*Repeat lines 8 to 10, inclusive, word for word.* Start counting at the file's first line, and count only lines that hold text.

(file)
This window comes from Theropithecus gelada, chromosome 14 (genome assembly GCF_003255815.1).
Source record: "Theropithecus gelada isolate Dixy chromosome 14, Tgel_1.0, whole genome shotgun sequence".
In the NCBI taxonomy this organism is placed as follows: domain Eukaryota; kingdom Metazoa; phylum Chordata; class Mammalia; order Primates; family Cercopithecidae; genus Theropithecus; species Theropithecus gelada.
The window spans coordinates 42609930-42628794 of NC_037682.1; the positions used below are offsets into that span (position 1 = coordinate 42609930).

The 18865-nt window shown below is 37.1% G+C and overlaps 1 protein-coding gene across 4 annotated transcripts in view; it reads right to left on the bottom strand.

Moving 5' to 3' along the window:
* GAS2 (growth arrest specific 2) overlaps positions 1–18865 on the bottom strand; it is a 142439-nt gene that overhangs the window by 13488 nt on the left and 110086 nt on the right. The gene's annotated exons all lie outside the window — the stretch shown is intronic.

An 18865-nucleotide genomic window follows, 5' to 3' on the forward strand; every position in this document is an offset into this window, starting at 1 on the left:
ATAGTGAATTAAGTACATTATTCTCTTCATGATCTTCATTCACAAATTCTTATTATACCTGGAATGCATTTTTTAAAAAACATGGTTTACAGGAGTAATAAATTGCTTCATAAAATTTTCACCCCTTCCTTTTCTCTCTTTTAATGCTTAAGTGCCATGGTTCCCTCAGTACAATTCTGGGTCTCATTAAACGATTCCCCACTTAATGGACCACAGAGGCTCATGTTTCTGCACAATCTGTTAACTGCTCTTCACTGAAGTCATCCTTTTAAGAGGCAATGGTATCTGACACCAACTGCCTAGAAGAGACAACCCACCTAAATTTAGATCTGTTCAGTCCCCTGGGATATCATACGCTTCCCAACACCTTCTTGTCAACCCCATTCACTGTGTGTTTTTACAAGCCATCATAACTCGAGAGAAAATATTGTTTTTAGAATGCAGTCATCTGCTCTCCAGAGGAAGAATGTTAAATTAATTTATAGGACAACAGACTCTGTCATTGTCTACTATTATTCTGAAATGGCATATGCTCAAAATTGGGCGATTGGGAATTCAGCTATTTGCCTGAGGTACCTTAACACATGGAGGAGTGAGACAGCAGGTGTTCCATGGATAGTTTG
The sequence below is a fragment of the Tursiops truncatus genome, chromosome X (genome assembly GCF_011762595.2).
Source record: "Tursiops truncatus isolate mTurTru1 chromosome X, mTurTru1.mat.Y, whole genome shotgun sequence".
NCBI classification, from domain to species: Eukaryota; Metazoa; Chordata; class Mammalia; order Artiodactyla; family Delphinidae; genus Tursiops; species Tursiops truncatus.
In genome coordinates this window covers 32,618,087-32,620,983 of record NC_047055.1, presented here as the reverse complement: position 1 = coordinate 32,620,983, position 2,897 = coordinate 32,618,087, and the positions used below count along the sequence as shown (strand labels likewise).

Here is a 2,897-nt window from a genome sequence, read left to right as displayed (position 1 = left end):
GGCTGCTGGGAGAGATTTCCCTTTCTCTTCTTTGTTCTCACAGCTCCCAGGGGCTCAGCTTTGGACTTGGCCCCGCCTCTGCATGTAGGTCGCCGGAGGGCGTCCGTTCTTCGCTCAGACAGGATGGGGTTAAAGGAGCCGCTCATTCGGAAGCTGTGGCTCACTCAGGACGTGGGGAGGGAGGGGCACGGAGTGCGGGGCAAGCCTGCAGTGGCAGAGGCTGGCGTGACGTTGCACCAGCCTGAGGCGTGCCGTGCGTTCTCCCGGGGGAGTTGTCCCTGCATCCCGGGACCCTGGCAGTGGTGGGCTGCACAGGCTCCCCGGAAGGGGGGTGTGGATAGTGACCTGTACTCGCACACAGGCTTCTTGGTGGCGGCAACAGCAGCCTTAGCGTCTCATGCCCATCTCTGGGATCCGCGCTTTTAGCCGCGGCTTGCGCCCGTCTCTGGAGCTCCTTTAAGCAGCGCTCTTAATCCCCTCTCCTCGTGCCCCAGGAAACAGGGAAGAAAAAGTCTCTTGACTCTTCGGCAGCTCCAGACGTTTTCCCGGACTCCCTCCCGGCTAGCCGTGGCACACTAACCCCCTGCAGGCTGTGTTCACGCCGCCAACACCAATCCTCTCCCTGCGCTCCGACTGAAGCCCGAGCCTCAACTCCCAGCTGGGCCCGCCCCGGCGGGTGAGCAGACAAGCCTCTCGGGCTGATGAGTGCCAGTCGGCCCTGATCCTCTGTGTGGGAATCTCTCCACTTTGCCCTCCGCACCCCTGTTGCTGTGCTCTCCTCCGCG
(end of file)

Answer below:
An 18865-nucleotide genomic window follows, 5' to 3' on the forward strand; every position in this document is an offset into this window, starting at 1 on the left:
ATAGTGAATTAAGTACATTATTCTCTTCATGATCTTCATTCACAAATTCTTATTATACCTGGAATGCATTTTTTAAAAAACATGGTTTACAGGAGTAATAAATTGCTTCATAAAATTTTCACCCCTTCCTTTTCTCTCTTTTAATGCTTAAGTGCCATGGTTCCCTCAGTACAATTCTGGGTCTCATTAAACGATTCCCCACTTAATGGACCACAGAGGCTCATGTTTCTGCACAATCTGTTAACTGCTCTTCACTGAAGTCATCCTTTTAAGAGGCAATGGTATCTGACACCAACTGCCTAGAAGAGACAACCCACCTAAATTTAGATCTGTTCAGTCCCCTGGGATATCATACGCTTCCCAACACCTTCTTGTCAACCCCATTCACTGTGTGTTTTTACAAGCCATCATAACTCGAGAGAAAATATTGTTTTTAGAATGCAGTCATCTGCTCTCCAGAGGAAGAATGTTAAATTAATTTATAGGACAACAGACTCTGTCATTGTCTACTATTATTCTGAAATGGCATATGCTCAAAATTGGGCGATTGGGAATTCAGCTATTTGCCTGAGGTACCTTAACACATGGAGGAGTGAGACAGCAGGTGTTCCATGGATAGTTTG
The sequence below is a fragment of the Tursiops truncatus genome, chromosome X (genome assembly GCF_011762595.2).